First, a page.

Tuesday, September 12, 2006

Sermon from Sunday, September 10

This is the sermon preached this past Sunday at Exton Community Baptist Church. The text was 1 Kings 3:3-14: Solomon's dream and prayer for wisdom.

This week we begin a series on Solomon. Throughout this series, we will read some stories from Solomon’s life, and some of Solomon’s writings that appear in the Bible. You may wonder, “Why Solomon?” Well, for me, the key reason is that Solomon’s claim to fame in history was his wisdom. We need wise people today, don't we? I remember well 5 years ago this Sunday, the Sunday after Sept. 11, when I heard a very wise preacher say "I don't know what I'm supposed to tell you today." HE didn't pretend like it had never happened, he didn't pretend he had all the answers. Instead, he was honest; he wisely said, "I don't know."

The world needs wise people like that today; we don't need more people with their heads in the sand or more people shouting about how much they know. They need wise people.

Solomon was known around the world in his time for being a wise king; to this day, people still remember Solomon for his wisdom. During this time of year, when kids are going back to school, and Sunday School is getting ready to start up again, it seemed good to focus in on wisdom. We are not all called to pursue education, but we are all called to pursue wisdom. So Solomon seemed like a good person to sit with for a few Sundays and learn from.

Now, David, Solomon’s father, was a great king of Israel, a legendary figure in its history. For years after his death, people looked forward to the restoration of David’s line to the throne. It was the mighty David who defeated Goliath; it was the warrior David who led Israel through a series of wars that expanded their borders; it was the king David who walked after God’s ways and became known as a man after God’s own heart.

So David was a tough act to follow. He chose his son Solomon to succeed him; Solomon was the son of Bathsheba. (You may remember Bathsheba; she was the one who David saw bathing and had an affair with. Their first child, also a son, died as an infant. Solomon was her second son, and as such, one of David’s favorites.)

Solomon came to the throne at about age 20, a young man. He had many older brothers who also laid claim to the throne, but David picked Solomon to be the next king. Solomon’s older brothers were not particularly happy about this, because at least two of them had their own schemes about how to get into power. David’s son Absalom conspired to overthrow his father and take the throne, but he was defeated in a bloody civil war. Another son, Adonijah, waited until David was very old and he conspired to take the throne after his father passed away. But key prophets and priests and powerful people did not side with him, and so Adonijah also was thwarted.

But on the contrary, we don’t really see this in Solomon. Don’t get me wrong, Solomon was a political animal, and once Solomon became king, he ruthlessly moved to consolidate his rule and he dealt swiftly and harshly with his enemies. But we do not see him scheming to become the king, or indeed any hint that Solomon wanted to be king at all. It is true that he did not refuse the throne, but beyond that, Solomon didn’t pursue power at all.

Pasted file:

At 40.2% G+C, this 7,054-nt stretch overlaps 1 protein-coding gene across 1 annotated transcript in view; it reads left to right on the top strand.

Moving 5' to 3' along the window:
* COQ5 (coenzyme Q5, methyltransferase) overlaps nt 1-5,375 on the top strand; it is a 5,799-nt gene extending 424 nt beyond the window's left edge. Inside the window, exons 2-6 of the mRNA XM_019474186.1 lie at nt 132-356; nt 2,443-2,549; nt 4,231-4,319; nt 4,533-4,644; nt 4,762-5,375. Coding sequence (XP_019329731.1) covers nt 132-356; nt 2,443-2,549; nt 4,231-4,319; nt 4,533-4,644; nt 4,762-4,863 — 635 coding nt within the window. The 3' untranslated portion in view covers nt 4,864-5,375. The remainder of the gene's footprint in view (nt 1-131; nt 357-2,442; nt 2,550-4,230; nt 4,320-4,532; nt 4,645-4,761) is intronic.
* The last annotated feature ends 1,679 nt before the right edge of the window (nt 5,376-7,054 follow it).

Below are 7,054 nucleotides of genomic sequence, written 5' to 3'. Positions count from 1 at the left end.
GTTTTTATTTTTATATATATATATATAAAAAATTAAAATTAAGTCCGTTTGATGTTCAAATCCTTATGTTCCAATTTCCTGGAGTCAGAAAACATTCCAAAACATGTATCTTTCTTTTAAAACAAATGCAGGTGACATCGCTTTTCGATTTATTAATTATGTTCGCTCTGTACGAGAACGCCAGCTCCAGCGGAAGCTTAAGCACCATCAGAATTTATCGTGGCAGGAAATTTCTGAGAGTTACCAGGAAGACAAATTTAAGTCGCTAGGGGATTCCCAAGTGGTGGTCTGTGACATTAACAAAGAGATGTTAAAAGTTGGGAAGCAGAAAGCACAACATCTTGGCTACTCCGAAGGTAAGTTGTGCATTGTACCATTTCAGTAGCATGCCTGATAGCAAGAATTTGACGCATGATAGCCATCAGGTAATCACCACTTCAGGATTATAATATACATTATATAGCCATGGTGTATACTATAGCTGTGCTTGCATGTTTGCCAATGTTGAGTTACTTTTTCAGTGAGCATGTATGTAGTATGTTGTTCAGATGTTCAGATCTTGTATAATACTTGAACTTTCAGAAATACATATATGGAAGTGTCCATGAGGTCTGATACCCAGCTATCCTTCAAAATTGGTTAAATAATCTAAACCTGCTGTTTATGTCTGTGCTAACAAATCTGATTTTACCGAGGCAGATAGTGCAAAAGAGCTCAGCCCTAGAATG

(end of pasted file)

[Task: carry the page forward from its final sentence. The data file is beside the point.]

Solomon took power reluctantly, and that is most clearly seen in this story from the beginning of his reign. This is perhaps the most famous story about Solomon: his prayer for wisdom. Solomon has a choice about what he should ask God for, given just one wish, and he chooses to ask for wisdom. This prayer is going to be the focus of this sermon today. We are going to see what lessons we could take for ourselves from this important passage.

Solomon has just taken over a nation that at that time was a world power, a premier nation in the world. Israel was at that time still a united kingdom, all twelve tribes knowing a prosperity and power like they had never known before. And so it was a restless Solomon laying his head on the pillow at night, trying to get some sleep but worried over the amazing power that had just dropped into his lap and all the responsibility that came with that power. So he tossed and turned and eventually fell asleep and God came to him in his dreams, saying things I’ve never heard God say to me. God said to Solomon, “Ask what I should give you.”

Out of all the times we see God in the Bible, this is maybe the closest thing to being a genie. “Ask what I should give you.” The implication seems to be, “And I’ll grant you what you desire.” Now God doesn’t say that to Solomon, and we don’t know whether or not God would have given him anything he wanted, but it seems like God is not placing limits on Solomon here. Choose whatever you want, he seems to say.

And Solomon says, “You have shown great and steadfast love to your servant my father David...” Still a young man, missing his dad, Solomon’s first instinct is to remember his father and how close a relationship with God David had. And then he says, “And now, O Lord my God, you have made your servant king in place of my father David, although I am only a little child; I do not know how to go out or come in.”